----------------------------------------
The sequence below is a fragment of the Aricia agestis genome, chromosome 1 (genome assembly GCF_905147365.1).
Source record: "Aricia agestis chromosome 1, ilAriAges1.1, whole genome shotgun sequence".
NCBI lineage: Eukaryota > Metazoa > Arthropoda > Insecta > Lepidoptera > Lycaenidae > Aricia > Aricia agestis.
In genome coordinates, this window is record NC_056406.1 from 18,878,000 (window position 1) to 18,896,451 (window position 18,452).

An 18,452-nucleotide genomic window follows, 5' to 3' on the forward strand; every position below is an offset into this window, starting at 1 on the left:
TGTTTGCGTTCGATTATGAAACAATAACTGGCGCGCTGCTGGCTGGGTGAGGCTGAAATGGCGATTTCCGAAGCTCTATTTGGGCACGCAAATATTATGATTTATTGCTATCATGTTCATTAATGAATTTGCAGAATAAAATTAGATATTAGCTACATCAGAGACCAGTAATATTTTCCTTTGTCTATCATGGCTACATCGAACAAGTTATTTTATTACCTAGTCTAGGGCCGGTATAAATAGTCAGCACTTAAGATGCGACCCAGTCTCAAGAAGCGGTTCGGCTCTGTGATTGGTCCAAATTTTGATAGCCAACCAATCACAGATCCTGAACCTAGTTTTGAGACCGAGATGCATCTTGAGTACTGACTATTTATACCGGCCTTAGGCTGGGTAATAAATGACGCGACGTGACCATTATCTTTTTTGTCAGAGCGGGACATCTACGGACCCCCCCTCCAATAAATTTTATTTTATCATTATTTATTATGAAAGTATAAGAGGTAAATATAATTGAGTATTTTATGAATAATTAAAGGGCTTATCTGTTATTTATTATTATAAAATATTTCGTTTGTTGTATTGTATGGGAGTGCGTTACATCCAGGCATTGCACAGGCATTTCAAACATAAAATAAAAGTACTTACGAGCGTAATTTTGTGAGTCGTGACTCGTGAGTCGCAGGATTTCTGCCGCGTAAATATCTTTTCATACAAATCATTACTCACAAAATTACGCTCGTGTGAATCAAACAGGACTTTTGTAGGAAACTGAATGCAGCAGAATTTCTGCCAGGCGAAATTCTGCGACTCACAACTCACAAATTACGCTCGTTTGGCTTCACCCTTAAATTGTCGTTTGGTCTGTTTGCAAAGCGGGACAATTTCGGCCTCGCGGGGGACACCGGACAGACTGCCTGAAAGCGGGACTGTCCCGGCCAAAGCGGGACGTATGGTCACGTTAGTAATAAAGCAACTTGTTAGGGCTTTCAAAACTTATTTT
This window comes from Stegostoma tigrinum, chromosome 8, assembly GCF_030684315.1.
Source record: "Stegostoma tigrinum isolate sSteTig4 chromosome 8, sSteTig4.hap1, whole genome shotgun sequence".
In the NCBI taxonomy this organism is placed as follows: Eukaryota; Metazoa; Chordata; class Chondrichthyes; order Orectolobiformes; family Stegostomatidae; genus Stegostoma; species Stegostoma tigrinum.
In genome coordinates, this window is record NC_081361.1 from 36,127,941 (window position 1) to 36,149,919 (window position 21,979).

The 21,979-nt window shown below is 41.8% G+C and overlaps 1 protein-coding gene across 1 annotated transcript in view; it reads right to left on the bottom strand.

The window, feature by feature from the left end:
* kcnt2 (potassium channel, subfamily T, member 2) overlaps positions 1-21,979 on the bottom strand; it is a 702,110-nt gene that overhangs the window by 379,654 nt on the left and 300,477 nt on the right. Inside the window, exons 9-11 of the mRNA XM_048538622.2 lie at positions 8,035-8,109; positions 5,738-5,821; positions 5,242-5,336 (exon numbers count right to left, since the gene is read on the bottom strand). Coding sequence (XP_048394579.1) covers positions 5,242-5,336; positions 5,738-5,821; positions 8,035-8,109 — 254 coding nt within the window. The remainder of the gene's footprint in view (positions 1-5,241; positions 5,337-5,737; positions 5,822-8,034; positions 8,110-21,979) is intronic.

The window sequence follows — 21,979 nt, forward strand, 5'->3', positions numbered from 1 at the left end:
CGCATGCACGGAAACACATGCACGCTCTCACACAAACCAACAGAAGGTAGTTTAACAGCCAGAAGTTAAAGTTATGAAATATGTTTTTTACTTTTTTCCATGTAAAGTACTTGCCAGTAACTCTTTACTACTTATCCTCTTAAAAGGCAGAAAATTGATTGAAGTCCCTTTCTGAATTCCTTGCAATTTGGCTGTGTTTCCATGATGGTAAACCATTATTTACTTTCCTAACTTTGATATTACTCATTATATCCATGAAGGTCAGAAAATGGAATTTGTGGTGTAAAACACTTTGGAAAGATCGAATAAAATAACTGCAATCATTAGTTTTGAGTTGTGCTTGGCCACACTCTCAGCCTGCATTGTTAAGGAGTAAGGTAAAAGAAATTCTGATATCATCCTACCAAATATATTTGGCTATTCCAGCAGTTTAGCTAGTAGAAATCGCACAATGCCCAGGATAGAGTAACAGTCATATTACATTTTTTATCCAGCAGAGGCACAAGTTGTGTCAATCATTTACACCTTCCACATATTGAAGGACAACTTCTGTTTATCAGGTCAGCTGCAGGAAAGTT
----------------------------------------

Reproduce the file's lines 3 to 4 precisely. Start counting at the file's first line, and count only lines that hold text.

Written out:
NCBI lineage: Eukaryota > Metazoa > Arthropoda > Insecta > Lepidoptera > Lycaenidae > Aricia > Aricia agestis.
In genome coordinates, this window is record NC_056406.1 from 18,878,000 (window position 1) to 18,896,451 (window position 18,452).